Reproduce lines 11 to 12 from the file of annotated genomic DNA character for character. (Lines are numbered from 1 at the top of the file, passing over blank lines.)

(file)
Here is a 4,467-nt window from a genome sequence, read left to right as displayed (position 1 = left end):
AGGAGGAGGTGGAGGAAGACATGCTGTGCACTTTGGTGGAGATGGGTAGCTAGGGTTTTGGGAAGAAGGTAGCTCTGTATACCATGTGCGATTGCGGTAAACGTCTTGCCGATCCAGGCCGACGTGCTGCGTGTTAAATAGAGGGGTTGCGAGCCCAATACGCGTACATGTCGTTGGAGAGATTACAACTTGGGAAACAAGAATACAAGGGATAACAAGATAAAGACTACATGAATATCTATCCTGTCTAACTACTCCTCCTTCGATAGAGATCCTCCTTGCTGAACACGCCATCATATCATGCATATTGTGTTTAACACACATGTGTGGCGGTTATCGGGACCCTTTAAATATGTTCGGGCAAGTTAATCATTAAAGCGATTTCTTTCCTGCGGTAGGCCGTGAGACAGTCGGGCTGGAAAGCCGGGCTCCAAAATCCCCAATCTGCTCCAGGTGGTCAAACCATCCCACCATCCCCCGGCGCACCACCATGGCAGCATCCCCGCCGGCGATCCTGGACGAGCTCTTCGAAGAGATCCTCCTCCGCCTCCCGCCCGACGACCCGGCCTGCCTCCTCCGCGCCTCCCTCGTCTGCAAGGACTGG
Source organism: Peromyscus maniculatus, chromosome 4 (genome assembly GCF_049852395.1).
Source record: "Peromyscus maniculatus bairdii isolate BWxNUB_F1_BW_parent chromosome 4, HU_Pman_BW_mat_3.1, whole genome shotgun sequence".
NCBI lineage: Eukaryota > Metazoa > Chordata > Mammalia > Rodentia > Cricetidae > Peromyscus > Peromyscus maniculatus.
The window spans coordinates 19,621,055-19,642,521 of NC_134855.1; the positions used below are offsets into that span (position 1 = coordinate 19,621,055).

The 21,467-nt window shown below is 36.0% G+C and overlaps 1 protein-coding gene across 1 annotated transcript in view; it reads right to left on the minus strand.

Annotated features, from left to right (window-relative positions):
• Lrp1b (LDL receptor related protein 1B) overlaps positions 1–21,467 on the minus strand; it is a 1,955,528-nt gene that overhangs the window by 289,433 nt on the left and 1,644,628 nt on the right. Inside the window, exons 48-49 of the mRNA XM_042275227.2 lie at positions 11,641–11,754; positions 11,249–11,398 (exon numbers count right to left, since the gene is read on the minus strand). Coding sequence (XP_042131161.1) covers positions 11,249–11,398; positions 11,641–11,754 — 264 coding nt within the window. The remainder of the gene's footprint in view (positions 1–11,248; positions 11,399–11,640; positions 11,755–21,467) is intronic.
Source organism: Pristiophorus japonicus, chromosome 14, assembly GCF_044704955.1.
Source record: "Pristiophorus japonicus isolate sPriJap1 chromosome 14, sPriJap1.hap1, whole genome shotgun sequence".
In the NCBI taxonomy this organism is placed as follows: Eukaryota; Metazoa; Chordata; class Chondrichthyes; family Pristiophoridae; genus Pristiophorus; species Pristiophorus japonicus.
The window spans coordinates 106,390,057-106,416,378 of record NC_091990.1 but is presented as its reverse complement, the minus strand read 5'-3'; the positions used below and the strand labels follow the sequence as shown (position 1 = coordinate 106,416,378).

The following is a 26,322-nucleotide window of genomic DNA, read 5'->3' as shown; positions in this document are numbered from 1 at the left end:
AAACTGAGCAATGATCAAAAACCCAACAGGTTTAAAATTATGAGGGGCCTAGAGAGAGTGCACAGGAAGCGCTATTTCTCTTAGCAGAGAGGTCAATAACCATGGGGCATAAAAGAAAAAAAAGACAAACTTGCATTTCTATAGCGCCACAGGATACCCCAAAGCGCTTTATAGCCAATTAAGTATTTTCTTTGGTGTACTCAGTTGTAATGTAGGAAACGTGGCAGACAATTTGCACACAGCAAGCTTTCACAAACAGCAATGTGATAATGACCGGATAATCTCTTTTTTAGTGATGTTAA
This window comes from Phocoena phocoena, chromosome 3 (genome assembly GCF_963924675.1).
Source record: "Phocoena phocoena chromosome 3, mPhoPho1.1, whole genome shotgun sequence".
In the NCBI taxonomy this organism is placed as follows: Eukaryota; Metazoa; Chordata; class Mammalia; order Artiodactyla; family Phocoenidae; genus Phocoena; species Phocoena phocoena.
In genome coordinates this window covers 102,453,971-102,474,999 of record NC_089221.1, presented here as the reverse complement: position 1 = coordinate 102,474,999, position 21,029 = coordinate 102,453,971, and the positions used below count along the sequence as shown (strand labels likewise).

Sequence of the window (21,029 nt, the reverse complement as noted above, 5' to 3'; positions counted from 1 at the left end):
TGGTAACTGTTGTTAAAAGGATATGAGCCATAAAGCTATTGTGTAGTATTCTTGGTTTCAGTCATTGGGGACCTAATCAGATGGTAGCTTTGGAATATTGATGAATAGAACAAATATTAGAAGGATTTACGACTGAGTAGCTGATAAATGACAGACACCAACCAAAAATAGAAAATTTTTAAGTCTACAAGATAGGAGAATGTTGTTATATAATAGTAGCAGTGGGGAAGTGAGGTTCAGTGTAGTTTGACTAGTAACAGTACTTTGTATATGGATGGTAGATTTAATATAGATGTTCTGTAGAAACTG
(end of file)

Source record: "Pristiophorus japonicus isolate sPriJap1 chromosome 14, sPriJap1.hap1, whole genome shotgun sequence".
In the NCBI taxonomy this organism is placed as follows: Eukaryota; Metazoa; Chordata; class Chondrichthyes; family Pristiophoridae; genus Pristiophorus; species Pristiophorus japonicus.